Urban ecology can reveal cities' unique issues


[]Cities may not look like natural ecosystems, but they are prime examples of networks where everything is interdependent. That makes ecology a great method for studying those interactions and their consequences. It’s just that in addition to examining forces like predation or changing rainfall, you have to add in things like politics and and socioeconomic status. According to the speakers on an urban ecology panel on Monday at the American Association for the Advancement of Science meeting in Washington, DC, this idea isn’t about studying the interaction of cities and nature, counting the dispirited frogs trying to eke out a life next to a creek running through a suburb. It’s about using ecological tools to reframe cities as urban biomes, where factors as disparate as climate, green space policy, and economic inequality all interact to create unique ecosystems for the people (and plants and animals) that live in them.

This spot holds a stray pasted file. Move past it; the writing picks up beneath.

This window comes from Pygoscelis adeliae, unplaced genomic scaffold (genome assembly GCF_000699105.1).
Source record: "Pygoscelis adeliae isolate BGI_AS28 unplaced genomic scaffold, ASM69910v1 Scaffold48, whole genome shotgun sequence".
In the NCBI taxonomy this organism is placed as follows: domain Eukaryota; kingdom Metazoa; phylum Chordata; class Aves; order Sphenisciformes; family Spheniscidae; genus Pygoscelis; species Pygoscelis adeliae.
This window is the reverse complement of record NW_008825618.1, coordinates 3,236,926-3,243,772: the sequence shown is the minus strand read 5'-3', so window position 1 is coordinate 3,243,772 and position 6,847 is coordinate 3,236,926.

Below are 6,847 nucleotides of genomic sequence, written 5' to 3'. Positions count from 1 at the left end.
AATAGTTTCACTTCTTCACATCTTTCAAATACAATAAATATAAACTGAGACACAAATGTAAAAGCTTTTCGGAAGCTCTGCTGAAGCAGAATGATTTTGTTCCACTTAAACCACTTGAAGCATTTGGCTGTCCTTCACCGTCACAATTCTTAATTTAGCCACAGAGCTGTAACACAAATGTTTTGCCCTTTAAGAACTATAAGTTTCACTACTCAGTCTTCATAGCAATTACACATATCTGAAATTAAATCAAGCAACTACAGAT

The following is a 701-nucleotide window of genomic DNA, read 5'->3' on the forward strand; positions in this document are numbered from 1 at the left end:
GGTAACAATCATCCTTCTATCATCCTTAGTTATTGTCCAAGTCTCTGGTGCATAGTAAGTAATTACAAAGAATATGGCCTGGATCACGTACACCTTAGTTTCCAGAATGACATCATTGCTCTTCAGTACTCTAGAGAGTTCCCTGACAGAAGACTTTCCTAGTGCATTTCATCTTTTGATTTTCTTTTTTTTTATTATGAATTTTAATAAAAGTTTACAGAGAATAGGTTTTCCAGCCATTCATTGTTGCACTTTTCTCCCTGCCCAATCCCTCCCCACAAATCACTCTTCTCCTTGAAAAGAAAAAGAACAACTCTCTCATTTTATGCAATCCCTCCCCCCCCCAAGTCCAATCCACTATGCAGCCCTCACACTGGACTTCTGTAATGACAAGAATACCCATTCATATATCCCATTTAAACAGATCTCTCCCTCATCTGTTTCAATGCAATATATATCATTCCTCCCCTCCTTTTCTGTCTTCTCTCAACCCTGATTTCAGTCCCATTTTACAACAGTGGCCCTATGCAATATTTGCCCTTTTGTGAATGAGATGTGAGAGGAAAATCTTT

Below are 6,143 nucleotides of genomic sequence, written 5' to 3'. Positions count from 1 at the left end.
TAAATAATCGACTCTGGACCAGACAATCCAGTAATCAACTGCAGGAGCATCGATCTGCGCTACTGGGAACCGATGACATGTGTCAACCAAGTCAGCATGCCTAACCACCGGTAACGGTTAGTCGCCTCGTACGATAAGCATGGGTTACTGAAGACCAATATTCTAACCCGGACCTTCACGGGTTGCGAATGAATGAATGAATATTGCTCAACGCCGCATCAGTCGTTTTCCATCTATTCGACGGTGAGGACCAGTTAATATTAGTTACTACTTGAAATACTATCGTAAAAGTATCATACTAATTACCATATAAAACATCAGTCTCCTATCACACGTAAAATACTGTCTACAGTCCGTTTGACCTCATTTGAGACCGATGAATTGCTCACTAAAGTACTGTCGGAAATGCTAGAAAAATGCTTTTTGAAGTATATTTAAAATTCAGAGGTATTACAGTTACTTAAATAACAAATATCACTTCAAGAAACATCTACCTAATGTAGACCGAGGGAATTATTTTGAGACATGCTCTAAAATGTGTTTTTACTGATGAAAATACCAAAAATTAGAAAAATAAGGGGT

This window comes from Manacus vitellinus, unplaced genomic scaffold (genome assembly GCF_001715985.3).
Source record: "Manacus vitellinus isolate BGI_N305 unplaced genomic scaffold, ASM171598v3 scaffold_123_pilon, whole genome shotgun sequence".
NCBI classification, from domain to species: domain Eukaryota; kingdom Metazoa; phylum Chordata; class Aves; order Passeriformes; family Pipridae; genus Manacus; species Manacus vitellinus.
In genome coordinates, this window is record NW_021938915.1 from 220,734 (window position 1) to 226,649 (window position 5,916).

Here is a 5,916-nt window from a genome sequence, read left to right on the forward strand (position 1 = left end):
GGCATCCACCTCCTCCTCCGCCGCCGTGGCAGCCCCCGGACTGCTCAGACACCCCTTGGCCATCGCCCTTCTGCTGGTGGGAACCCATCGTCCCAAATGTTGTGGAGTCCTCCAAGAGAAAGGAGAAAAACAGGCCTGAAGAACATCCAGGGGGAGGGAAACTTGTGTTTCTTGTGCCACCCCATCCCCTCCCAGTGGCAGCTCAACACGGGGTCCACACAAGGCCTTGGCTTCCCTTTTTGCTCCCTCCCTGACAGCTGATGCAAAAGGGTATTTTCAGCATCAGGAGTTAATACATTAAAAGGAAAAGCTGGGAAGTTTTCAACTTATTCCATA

[]Urban ecology can help bring those feedback loops to light, but the field alone doesn’t offer any fixes. Holistic and effective solutions require tremendous political will and nuanced social policies. But urban ecology does reveal where the cruxes of many of of a city’s problems actually lie. Ecology is great for understanding complex, interdependent networks—both ones found in nature and ones we’ve built ourselves.

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